“Music is an international language. There aren’t a lot of famous Asian DJs, but it doesn’t really matter about what your skin color is, what your race is; everyone always relates to music.”
Sangyup Jeon began his journey as a hip-hop DJ in Korea. He made waves quickly and, not long after, you could find him DJing at the hottest clubs in Korea, including Club Circle (resident DJ from 06′-09′), a popular hang out of David Beckham and Paris Hilton. “I started out in hip-hop, then moved into mashups with electronic music. I fell in love with music and wanted to share that love with everyone.” Yup performed at some of the biggest festivals throughout Korea including the Yeosu Expo (Korea’s first international fair), Pentaport Rock Festival, Summer Wave Festival – all festivals featuring world class talent like Will.I.Am, Chuckie, and Ludacris.
Now a veteran with chops to prove it, Sangyup has had the opportunity to explore other styles of DJing and genres of music. Yup is a big believer in casting a wide net. “We do the underground rave scene, and we do producing. Then we release that music to Asia, America…the whole world. A lot of DJs just DJ, and a lot of producers just produce. We do both.”
If you end up at one of Yup’s shows and are shocked to see an MC on stage, you’re not alone. “All these kinds of music, trap, house, dubstep…they sound so much the same. They all have the same kind of beat. Nobody believes that an MC should be in the EDM scene, but we just try to make sure everyone enjoys the music. Even if it counts for just one person, it’s worth it.” A decade of performing in Korea and Japan has opened the door for this kind of experimentation and has landed him smack dab in the middle of the Pacific Northwest, one of the fastest-growing Electronic Dance Music markets in the United States.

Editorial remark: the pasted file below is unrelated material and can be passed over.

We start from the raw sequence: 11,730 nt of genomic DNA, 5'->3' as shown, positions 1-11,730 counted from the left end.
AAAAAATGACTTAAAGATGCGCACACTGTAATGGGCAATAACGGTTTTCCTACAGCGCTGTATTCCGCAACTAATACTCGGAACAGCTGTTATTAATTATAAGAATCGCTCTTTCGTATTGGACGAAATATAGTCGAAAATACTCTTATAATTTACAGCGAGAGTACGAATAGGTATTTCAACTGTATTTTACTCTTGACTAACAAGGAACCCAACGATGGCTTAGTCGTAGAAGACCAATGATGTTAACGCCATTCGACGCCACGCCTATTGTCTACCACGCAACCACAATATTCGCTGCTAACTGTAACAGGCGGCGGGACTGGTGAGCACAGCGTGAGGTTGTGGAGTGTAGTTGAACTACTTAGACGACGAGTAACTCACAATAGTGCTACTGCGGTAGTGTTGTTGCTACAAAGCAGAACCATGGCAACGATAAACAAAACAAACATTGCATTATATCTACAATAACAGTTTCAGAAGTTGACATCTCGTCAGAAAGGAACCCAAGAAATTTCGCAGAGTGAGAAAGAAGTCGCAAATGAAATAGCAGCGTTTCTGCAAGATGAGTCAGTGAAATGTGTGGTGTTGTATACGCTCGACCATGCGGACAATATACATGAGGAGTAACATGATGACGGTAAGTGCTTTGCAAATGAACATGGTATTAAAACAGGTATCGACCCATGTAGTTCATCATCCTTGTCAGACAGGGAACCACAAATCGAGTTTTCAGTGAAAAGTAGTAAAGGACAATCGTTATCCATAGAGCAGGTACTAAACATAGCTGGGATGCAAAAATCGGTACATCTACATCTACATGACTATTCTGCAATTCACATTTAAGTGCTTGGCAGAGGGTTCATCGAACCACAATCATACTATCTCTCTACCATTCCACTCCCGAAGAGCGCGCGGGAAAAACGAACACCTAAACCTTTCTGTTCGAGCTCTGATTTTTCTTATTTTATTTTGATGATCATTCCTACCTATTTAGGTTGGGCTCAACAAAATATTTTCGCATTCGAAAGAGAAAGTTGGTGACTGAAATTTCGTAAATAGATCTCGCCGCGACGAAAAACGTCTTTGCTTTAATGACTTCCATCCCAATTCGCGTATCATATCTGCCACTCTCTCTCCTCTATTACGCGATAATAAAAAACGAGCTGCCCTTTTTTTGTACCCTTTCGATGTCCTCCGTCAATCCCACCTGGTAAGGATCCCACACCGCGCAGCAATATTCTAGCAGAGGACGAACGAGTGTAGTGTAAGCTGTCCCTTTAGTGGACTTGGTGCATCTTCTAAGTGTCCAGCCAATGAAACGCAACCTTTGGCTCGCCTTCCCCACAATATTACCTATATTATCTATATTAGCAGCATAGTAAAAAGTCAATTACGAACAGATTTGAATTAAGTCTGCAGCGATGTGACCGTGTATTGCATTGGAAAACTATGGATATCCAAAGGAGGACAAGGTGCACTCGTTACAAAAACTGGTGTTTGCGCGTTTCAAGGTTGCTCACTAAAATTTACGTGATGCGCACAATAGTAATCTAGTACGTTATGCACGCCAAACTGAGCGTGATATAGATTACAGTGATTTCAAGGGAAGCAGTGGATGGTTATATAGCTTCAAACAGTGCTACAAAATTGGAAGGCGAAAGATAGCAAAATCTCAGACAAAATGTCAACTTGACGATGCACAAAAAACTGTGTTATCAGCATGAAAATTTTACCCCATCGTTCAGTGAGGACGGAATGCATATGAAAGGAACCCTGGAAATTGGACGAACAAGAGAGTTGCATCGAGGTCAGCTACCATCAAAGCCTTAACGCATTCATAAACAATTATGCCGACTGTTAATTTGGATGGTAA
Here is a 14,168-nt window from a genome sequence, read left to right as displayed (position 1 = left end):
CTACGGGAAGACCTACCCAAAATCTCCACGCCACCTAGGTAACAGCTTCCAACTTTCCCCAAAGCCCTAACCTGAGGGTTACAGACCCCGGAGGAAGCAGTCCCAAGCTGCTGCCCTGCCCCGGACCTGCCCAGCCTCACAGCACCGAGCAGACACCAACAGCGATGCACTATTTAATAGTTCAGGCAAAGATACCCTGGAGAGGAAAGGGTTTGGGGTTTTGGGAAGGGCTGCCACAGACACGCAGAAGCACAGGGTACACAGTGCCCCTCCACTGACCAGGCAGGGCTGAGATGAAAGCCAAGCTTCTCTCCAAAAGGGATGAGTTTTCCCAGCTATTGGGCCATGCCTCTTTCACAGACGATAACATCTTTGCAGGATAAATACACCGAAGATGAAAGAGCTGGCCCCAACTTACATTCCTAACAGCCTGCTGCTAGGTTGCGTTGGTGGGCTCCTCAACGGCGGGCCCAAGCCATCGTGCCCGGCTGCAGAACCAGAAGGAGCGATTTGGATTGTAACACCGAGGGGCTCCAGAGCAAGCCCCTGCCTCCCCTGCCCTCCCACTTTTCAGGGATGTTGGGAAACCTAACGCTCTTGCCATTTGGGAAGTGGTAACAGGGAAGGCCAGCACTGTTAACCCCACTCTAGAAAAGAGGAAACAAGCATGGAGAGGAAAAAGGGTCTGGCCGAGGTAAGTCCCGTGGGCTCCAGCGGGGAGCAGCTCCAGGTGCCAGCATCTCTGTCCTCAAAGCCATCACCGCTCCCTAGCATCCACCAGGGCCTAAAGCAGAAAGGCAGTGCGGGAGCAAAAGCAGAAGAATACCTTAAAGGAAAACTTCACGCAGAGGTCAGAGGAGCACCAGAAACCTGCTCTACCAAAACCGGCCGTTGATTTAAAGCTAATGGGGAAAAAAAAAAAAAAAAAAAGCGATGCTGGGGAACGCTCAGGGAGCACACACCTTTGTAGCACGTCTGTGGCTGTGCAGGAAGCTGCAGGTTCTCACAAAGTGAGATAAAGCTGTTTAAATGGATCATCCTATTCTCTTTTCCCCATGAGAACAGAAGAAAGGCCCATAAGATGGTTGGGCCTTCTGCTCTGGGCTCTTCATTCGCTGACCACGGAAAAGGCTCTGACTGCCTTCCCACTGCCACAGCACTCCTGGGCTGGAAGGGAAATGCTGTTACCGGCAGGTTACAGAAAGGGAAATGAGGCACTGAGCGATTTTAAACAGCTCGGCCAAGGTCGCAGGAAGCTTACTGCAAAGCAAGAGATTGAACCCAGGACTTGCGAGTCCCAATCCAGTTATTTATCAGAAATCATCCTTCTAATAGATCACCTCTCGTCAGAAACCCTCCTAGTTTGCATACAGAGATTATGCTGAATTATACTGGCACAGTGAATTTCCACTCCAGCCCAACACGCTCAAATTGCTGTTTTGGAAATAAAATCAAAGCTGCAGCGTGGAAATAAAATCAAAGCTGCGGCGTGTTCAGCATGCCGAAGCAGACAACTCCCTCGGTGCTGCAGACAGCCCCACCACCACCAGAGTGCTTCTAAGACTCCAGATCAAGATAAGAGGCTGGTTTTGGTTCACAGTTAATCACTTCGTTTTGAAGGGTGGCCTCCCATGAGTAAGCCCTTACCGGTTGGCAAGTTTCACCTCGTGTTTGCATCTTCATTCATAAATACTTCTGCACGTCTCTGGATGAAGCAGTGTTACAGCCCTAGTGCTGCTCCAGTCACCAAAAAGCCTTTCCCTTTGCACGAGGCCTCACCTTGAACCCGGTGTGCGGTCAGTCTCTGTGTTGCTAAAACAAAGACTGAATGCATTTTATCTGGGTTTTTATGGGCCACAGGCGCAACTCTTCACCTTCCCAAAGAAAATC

While his unique style and character have been a breakout success here in the Northwest, Yup says there is still resistance. “People’s reaction to what we do is always so much different after they see a show than it is before. I wish that people wouldn’t pre-judge artists for their style or skin color, and just focus on the music.” The EDM scene certainly has its own fair share of inconsistencies, but Yup’s regular performances at Club Volume, Q Nightclub, and a seemingly endless list of other venues are proof that, in their mission to unite musical stylings and maybe even their fans – the walls are starting to come down.
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